National Entitlement Card Travel Schemes
With fare increases taking effect in January, it seemed like a good time to highlight some information on free and discounted travel schemes operating within Scotland. SPICe receives regular enquiries about the terms and conditions of the free travel scheme operated using the National Entitlement Card (NEC) across Scotland. Below are some of the regular questions we are asked about how the system operates.
What is the National Entitlement Card?
The National Entitlement Card (NEC) is a nation-wide smart card. The card is supported by the Scottish Government and is issued by local authorities. The card can be used by eligible residents for several different purposes, which can include a bus pass, library card, local authority leisure membership card or a Young Scot Card. Although this is a nationwide scheme, applicants must apply to your local authority for a NEC.
Who is eligible for free bus travel?
To be eligible for the NEC free bus travel, you must be:
- aged 60 or older
- disabled (see the Transport Scotland webpage for more details)
- a resident of Scotland.
What are the conditions regarding free ferry travel for island residents?
Residents of Eilean Siar, Orkney and Shetland who qualify for free travel under the National Entitlement Card scheme are also entitled to two free return ferry journeys to the Scottish mainland each year. This is to allow island residents access to the wider free bus service on the mainland, which may not be available on the islands.
Residents of islands in the area covered by the Strathclyde Partnership for Transport (SPT) are also eligible for a discount on ferry services through SPT.
Is free rail travel covered by the National Entitlement Card scheme?
No, for most card users, free rail travel is not covered by the National Entitlement scheme. The only exemption is blind NEC holders. Card holders may travel free of charge in standard class accommodation (with no ticket issued). This is available on all train services between stations within Scotland and as far as Carlisle and Berwick upon Tweed, by all operators. Free travel is valid at any time. More information can be found on the National Rail website.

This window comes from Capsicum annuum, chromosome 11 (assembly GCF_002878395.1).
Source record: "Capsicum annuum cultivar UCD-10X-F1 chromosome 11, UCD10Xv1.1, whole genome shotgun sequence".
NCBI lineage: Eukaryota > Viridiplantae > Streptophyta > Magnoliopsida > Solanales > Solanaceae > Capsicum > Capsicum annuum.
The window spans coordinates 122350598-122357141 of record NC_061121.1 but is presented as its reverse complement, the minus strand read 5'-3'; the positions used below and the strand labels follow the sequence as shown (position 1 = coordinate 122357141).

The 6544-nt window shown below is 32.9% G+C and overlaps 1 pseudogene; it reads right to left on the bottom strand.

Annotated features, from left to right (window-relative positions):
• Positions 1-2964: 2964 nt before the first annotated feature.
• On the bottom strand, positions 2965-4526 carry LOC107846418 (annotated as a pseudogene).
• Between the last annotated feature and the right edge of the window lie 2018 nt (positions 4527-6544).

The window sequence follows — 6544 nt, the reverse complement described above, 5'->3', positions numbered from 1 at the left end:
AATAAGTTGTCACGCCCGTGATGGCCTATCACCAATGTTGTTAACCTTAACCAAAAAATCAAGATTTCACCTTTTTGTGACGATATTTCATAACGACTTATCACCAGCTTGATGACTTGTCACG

When are companions allowed to travel for free?
If a card is marked with a C+1 symbol, the cardholder is entitled to have a companion travel free with them. The companion must board the bus at the same stop as the cardholder in order to qualify for free transport.
A card with a C+1 mark would also allow a companion to travel for free on the 2 free ferry services, as well as buses.
Generally, companions are not included in the free rail travel for blind card holders.
How are bus companies paid for carrying concessionary travellers?
Bus operators are paid a proportion of the full adult fare for each concessionary traveller carried, known as the reimbursement rate (currently 56.5%). The total amount payable to operators taking part in the scheme is subject to an annual cap, with no further payments made to any bus operator if the cap is reached.
The payment cap and reimbursement rate are set following negotiations between Transport Scotland and the Confederation of Passenger Transport, representing bus operators. When the free travel scheme was set up, the Scottish Government looked to make sure that bus operators would not be any better or worse off for taking part. This is the reason for the reimbursement rate and payment cap.
Are there any other concessionary travel schemes operating in Scotland?
Yes. Several local authorities across Scotland have concessionary travel schemes for local residents. Information on alternative concessionary travel schemes can be found on the relevant local authority website.
Two of the largest schemes are Edinburgh City Council and Strathclyde Partnership for Transport (SPT), which both run local concessionary travel schemes. SPT covers a number of local authority areas. All NEC holder residents in these areas are eligible for discounted travel with SPT. This includes free tram travel for Edinburgh residents and discounts on subway tickets for SPT council area residents. Information on free or discounted travel for residents in these areas can be found on the City of Edinburgh Council and SPT websites.
Young Scot card also runs a concessionary travel scheme for young people and volunteers. If you are aged 16, 17 or 18 (or aged 19 to 25 and a full time volunteer) you can get cheaper transport on buses, trains and ferries with a Young Scot NEC Card. In order to access bus & train discounts with your Young Scot card, you must be in possession of a Young Scot card with a visible pink strip under the date of birth.
Enquiries Assistant, SPICe